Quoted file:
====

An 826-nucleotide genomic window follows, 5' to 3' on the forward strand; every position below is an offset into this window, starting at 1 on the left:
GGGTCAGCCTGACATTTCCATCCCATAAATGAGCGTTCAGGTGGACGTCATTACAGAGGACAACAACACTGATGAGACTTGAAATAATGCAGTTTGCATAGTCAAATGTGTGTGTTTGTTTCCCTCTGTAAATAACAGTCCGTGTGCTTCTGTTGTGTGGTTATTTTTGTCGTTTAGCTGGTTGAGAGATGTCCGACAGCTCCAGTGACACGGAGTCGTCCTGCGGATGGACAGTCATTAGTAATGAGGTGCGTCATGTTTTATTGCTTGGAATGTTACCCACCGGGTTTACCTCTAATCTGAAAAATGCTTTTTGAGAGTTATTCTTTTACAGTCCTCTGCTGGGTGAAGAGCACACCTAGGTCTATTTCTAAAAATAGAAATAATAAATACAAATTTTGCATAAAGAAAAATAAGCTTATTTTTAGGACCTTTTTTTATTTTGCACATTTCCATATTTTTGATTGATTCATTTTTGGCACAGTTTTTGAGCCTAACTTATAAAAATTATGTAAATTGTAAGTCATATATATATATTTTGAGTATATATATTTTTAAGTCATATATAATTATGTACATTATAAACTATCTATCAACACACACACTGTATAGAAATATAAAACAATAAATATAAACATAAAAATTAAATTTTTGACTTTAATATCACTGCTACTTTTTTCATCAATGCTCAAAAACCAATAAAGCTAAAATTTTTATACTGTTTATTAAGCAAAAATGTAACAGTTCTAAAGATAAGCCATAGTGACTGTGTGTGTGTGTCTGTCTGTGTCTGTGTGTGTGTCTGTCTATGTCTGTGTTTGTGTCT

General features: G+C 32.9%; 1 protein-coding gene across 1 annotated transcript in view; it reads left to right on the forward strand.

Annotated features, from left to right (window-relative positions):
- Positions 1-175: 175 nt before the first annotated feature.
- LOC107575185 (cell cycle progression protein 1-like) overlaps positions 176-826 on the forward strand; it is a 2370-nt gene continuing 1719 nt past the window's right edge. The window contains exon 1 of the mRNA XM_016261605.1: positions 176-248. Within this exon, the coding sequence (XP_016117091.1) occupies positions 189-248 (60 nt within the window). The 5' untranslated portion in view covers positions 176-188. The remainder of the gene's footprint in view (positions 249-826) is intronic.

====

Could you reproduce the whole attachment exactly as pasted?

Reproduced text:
An 826-nucleotide genomic window follows, 5' to 3' on the forward strand; every position below is an offset into this window, starting at 1 on the left:
GGGTCAGCCTGACATTTCCATCCCATAAATGAGCGTTCAGGTGGACGTCATTACAGAGGACAACAACACTGATGAGACTTGAAATAATGCAGTTTGCATAGTCAAATGTGTGTGTTTGTTTCCCTCTGTAAATAACAGTCCGTGTGCTTCTGTTGTGTGGTTATTTTTGTCGTTTAGCTGGTTGAGAGATGTCCGACAGCTCCAGTGACACGGAGTCGTCCTGCGGATGGACAGTCATTAGTAATGAGGTGCGTCATGTTTTATTGCTTGGAATGTTACCCACCGGGTTTACCTCTAATCTGAAAAATGCTTTTTGAGAGTTATTCTTTTACAGTCCTCTGCTGGGTGAAGAGCACACCTAGGTCTATTTCTAAAAATAGAAATAATAAATACAAATTTTGCATAAAGAAAAATAAGCTTATTTTTAGGACCTTTTTTTATTTTGCACATTTCCATATTTTTGATTGATTCATTTTTGGCACAGTTTTTGAGCCTAACTTATAAAAATTATGTAAATTGTAAGTCATATATATATATTTTGAGTATATATATTTTTAAGTCATATATAATTATGTACATTATAAACTATCTATCAACACACACACTGTATAGAAATATAAAACAATAAATATAAACATAAAAATTAAATTTTTGACTTTAATATCACTGCTACTTTTTTCATCAATGCTCAAAAACCAATAAAGCTAAAATTTTTATACTGTTTATTAAGCAAAAATGTAACAGTTCTAAAGATAAGCCATAGTGACTGTGTGTGTGTGTCTGTCTGTGTCTGTGTGTGTGTCTGTCTATGTCTGTGTTTGTGTCT

General features: G+C 32.9%; 1 protein-coding gene across 1 annotated transcript in view; it reads left to right on the forward strand.

Annotated features, from left to right (window-relative positions):
- Positions 1-175: 175 nt before the first annotated feature.
- LOC107575185 (cell cycle progression protein 1-like) overlaps positions 176-826 on the forward strand; it is a 2370-nt gene continuing 1719 nt past the window's right edge. The window contains exon 1 of the mRNA XM_016261605.1: positions 176-248. Within this exon, the coding sequence (XP_016117091.1) occupies positions 189-248 (60 nt within the window). The 5' untranslated portion in view covers positions 176-188. The remainder of the gene's footprint in view (positions 249-826) is intronic.